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Theme 1: Gender, Sexuality and Global Change

Theme duration:
Aug 2007 - Aug 2008

The idea guiding this research program is that we need a new approach to thinking about sexuality and its relationship to gender. The objective is to contribute to feminist thought and gender theory and research by developing a specific, complex conception of sexuality. It undertakes a shift in perspective from defining sexuality as an identity category to analysing sexuality as a set of relations, activities, needs, desires, productive/reproductive powers and capacities, identities, values, institutions, and organizational and structural contexts (Jónasdóttir and Jones forthcoming; Jónasdóttir forthcoming, 2002, 1991/1994; Derek Layder 1993; Hearn and Parkin 1987/1995; Padgug 1979/1989).

This research programme will build on the work of social analysts who have opened up new arenas of investigation by exploring the sexuality-related dimensions of global problems such as migration, mortality and morbidity, economic development and patterns of structural adjustment, militarization and other forms of political-economic intervention, nation-state transformation and regional and transnational economic and political change. For instance, studies of migration have identified the ways that gender intersects with racial/ethnic identity, patterning individuals and groups entry into formal and informal economies in distinct ways, i.e., to legitimate work or prostitution and trafficking. Human rights advocates have linked efforts to secure equality to investigations of the dynamics of sexualized violence, the use of rape as a systematic military strategy, the practice of honour-related violence and the sexual politics of AIDS. Nevertheless, it has proved difficult for feminist theorists and gender researchers to “maintain a long historical vision of the shifting intersections of sex and politics” (Di Leonardo and Lancaster 2002), thereby limiting the effectiveness and scope of conceptual frameworks guiding various feminist strategies for global change.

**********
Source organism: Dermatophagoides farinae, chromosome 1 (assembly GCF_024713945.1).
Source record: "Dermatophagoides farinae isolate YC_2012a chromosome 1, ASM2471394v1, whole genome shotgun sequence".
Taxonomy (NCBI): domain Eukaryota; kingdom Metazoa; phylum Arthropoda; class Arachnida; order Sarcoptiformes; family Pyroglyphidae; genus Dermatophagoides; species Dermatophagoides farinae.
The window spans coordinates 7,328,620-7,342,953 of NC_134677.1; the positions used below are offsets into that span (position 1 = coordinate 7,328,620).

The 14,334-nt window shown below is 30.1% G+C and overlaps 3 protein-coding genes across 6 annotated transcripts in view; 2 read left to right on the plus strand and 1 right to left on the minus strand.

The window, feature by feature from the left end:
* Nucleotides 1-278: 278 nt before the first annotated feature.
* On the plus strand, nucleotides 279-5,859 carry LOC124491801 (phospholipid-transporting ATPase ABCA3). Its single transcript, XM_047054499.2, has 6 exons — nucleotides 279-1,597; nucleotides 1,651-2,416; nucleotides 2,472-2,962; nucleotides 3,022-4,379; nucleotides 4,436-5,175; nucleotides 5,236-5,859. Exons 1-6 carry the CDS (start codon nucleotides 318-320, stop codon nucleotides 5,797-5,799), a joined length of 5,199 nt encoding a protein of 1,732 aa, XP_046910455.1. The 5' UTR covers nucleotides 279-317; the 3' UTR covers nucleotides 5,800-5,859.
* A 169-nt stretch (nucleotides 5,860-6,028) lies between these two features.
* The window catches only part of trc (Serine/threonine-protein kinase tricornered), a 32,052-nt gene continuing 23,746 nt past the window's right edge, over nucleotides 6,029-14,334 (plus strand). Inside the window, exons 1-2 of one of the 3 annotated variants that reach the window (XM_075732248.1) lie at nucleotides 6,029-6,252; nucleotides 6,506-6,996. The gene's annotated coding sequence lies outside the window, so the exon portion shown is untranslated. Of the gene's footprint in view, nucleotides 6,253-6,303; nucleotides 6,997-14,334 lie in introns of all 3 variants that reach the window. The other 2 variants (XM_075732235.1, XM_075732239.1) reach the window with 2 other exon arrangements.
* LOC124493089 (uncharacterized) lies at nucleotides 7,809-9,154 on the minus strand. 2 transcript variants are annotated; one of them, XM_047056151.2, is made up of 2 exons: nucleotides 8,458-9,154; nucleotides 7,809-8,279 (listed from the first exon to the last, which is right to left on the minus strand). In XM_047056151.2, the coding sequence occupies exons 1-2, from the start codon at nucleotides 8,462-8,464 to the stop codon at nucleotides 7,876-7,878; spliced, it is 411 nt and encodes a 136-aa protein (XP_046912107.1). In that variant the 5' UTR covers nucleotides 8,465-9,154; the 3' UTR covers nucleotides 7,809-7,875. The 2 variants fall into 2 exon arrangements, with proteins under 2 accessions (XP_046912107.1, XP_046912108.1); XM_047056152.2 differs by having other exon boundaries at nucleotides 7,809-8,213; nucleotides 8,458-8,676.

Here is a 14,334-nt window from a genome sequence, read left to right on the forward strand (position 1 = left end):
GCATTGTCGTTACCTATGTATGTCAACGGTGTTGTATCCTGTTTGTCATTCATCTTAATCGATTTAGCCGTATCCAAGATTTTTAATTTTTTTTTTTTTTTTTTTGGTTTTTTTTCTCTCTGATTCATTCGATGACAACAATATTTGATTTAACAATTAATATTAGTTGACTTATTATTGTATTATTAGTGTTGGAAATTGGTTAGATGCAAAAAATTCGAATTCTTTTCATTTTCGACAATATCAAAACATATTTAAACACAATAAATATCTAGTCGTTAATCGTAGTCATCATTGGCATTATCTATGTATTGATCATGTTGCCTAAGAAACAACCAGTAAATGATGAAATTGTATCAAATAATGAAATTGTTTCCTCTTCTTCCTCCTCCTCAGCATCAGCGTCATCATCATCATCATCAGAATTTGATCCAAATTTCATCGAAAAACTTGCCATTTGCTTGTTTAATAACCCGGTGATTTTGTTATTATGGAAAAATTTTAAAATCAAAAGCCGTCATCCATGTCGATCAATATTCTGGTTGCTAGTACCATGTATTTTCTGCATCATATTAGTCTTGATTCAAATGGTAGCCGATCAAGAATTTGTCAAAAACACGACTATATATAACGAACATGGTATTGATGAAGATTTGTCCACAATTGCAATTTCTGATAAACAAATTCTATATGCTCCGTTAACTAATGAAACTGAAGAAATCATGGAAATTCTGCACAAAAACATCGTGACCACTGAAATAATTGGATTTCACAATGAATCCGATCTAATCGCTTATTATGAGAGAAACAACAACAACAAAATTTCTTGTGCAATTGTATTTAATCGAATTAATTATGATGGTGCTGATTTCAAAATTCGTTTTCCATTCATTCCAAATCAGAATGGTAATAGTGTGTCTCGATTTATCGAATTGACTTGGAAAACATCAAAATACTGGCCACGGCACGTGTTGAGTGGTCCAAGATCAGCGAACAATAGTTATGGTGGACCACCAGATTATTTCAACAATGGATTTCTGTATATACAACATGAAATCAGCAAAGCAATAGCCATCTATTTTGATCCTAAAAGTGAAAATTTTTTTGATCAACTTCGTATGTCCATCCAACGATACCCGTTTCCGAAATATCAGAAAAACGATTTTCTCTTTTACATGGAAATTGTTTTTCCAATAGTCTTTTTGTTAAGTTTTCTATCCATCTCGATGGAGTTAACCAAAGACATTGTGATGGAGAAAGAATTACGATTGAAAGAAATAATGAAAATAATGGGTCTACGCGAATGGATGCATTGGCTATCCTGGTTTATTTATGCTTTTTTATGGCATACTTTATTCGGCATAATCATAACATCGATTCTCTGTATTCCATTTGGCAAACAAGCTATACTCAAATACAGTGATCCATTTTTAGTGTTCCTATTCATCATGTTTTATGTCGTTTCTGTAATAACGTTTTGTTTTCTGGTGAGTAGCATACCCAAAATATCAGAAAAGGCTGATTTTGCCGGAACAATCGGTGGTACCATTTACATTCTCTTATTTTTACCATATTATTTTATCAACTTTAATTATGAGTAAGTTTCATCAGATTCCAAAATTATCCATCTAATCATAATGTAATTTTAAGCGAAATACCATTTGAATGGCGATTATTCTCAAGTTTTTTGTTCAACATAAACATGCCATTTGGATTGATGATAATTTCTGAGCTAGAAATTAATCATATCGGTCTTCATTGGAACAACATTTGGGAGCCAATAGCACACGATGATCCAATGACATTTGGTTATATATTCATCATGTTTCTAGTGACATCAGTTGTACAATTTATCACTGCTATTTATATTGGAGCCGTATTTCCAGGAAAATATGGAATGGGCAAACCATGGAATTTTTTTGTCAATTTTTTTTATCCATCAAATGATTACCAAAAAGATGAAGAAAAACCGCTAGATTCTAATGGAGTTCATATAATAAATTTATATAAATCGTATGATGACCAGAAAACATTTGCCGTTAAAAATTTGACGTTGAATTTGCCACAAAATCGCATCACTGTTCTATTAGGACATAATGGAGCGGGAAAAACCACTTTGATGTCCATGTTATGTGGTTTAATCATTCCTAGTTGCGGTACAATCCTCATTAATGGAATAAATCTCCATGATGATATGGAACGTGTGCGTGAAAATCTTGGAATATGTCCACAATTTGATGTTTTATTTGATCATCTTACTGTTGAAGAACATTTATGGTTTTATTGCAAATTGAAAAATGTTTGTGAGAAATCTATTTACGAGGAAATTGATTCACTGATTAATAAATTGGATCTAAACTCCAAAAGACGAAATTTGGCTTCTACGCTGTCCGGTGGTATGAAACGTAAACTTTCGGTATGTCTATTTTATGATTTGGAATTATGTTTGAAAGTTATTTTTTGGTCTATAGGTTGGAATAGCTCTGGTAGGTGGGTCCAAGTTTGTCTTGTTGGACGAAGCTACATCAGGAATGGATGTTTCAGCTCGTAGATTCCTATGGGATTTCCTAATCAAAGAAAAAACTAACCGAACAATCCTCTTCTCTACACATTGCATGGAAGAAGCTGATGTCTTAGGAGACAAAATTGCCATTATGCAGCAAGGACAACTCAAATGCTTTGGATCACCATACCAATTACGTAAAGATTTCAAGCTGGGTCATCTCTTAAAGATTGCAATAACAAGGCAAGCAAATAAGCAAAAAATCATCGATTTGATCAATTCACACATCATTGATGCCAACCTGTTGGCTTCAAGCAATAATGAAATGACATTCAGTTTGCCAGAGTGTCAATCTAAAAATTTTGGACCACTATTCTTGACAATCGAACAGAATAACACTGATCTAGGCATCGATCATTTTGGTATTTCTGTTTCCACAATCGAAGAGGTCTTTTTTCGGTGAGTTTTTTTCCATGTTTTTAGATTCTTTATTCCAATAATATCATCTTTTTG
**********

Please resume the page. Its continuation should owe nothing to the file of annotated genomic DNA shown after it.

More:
The argument put forward here defines sexuality as a basic link concept. As a subject matter, this research programme understands sexuality fundamentally as a broad and complex dimension of historically changing socio-cultural and human-material reality.
By approaching social, economic, political and cultural and bio-technological gender issues within a conceptual framework that defines sexuality in such broad terms, new perspectives on the various intersectionalities identified in this programme open up, and new research questions can be raised.
The research activities will be organised into three sub-themes: 1) Sexuality, Love and Social Theory; 2) Power and Politics: A Feminist View; and 3) Common and Conflicted: Rethinking Interest, Solidarity, and Action.

1) Sexuality, Love and Social Theory. What is sexuality? How do multi-level conceptions of sexuality (process of production of people, selves/subjectivities, relational activities carried out in different institutions and organisational contexts) intersect? Is Marx´s method, or historical materialism more generally, useful for critical, constructive approaches to theory and research about sexuality, gendered power and global change? What is new in the ”new materialism”? Would some kind of a complexity theory, focused on sexuality as socio-economically and socio-culturally embedded and politically conflicted and regulated enable better understanding of today’s most urgent scientific and political questions?

2) Power and Politics: A Feminist View. After Foucault, what new can be said about power or sexuality or their interconnections? How are ideas about sexuality useful for building both analytically descriptive and action-oriented theories, which are not ”merely sexual” (Jónasdóttir/Jones forthcoming) but also make contributions to critical-realist, ethico-political feminist social theory? After poststructuralism, what more can be said about distinctions among the social, the political, and the sexual?

3) Common and Conflicted: Rethinking Interest, Solidarity, and Action. How can we reconceptualize such key terms and ideas as common and conflicted interests, human plurality, solidarity and action through the lens of sociosexual complexity theory?


Read the work-in-progress papers of the theme

See photos from the Opening Seminar of Theme 1 at Örebro University

See call for participation in Theme 1 Conference of Workshops at Örebro University